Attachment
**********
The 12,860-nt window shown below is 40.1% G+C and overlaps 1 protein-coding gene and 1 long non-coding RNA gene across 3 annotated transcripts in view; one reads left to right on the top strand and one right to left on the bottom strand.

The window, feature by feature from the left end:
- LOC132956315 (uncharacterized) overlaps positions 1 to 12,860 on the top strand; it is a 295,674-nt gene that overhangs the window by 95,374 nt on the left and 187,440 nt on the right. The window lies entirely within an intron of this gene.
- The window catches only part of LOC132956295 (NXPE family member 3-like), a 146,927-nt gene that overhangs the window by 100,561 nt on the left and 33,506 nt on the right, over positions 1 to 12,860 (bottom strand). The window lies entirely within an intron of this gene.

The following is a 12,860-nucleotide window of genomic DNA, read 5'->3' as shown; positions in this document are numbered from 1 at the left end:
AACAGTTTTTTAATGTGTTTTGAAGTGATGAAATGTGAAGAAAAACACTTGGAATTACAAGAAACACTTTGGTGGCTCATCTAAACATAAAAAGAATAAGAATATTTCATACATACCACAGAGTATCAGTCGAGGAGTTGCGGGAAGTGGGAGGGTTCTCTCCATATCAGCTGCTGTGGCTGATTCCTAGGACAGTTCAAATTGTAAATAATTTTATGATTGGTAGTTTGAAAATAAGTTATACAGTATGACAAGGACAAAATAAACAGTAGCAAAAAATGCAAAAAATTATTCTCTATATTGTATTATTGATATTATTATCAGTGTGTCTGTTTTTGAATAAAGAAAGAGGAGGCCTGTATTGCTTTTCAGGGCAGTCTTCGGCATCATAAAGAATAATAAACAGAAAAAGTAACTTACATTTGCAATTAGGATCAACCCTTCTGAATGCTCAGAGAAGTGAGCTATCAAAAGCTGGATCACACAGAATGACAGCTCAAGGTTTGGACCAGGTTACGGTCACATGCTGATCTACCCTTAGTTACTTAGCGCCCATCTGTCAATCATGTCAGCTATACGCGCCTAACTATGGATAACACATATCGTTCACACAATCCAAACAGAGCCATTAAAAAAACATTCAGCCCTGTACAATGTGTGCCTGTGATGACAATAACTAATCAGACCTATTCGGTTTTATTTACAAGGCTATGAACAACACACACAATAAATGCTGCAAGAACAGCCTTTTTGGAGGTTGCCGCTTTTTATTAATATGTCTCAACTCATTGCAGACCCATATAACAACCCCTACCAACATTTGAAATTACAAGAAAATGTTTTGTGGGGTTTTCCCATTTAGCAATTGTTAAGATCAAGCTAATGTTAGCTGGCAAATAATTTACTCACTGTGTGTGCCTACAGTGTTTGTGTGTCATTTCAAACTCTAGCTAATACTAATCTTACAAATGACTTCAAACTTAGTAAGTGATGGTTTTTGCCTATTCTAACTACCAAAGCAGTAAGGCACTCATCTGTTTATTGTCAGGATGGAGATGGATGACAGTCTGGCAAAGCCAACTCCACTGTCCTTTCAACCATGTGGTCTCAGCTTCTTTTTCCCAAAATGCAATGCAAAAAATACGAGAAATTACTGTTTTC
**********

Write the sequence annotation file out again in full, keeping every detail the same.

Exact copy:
The 12,860-nt window shown below is 40.1% G+C and overlaps 1 protein-coding gene and 1 long non-coding RNA gene across 3 annotated transcripts in view; one reads left to right on the top strand and one right to left on the bottom strand.

The window, feature by feature from the left end:
- LOC132956315 (uncharacterized) overlaps positions 1 to 12,860 on the top strand; it is a 295,674-nt gene that overhangs the window by 95,374 nt on the left and 187,440 nt on the right. The window lies entirely within an intron of this gene.
- The window catches only part of LOC132956295 (NXPE family member 3-like), a 146,927-nt gene that overhangs the window by 100,561 nt on the left and 33,506 nt on the right, over positions 1 to 12,860 (bottom strand). The window lies entirely within an intron of this gene.

The following is a 12,860-nucleotide window of genomic DNA, read 5'->3' as shown; positions in this document are numbered from 1 at the left end:
AACAGTTTTTTAATGTGTTTTGAAGTGATGAAATGTGAAGAAAAACACTTGGAATTACAAGAAACACTTTGGTGGCTCATCTAAACATAAAAAGAATAAGAATATTTCATACATACCACAGAGTATCAGTCGAGGAGTTGCGGGAAGTGGGAGGGTTCTCTCCATATCAGCTGCTGTGGCTGATTCCTAGGACAGTTCAAATTGTAAATAATTTTATGATTGGTAGTTTGAAAATAAGTTATACAGTATGACAAGGACAAAATAAACAGTAGCAAAAAATGCAAAAAATTATTCTCTATATTGTATTATTGATATTATTATCAGTGTGTCTGTTTTTGAATAAAGAAAGAGGAGGCCTGTATTGCTTTTCAGGGCAGTCTTCGGCATCATAAAGAATAATAAACAGAAAAAGTAACTTACATTTGCAATTAGGATCAACCCTTCTGAATGCTCAGAGAAGTGAGCTATCAAAAGCTGGATCACACAGAATGACAGCTCAAGGTTTGGACCAGGTTACGGTCACATGCTGATCTACCCTTAGTTACTTAGCGCCCATCTGTCAATCATGTCAGCTATACGCGCCTAACTATGGATAACACATATCGTTCACACAATCCAAACAGAGCCATTAAAAAAACATTCAGCCCTGTACAATGTGTGCCTGTGATGACAATAACTAATCAGACCTATTCGGTTTTATTTACAAGGCTATGAACAACACACACAATAAATGCTGCAAGAACAGCCTTTTTGGAGGTTGCCGCTTTTTATTAATATGTCTCAACTCATTGCAGACCCATATAACAACCCCTACCAACATTTGAAATTACAAGAAAATGTTTTGTGGGGTTTTCCCATTTAGCAATTGTTAAGATCAAGCTAATGTTAGCTGGCAAATAATTTACTCACTGTGTGTGCCTACAGTGTTTGTGTGTCATTTCAAACTCTAGCTAATACTAATCTTACAAATGACTTCAAACTTAGTAAGTGATGGTTTTTGCCTATTCTAACTACCAAAGCAGTAAGGCACTCATCTGTTTATTGTCAGGATGGAGATGGATGACAGTCTGGCAAAGCCAACTCCACTGTCCTTTCAACCATGTGGTCTCAGCTTCTTTTTCCCAAAATGCAATGCAAAAAATACGAGAAATTACTGTTTTC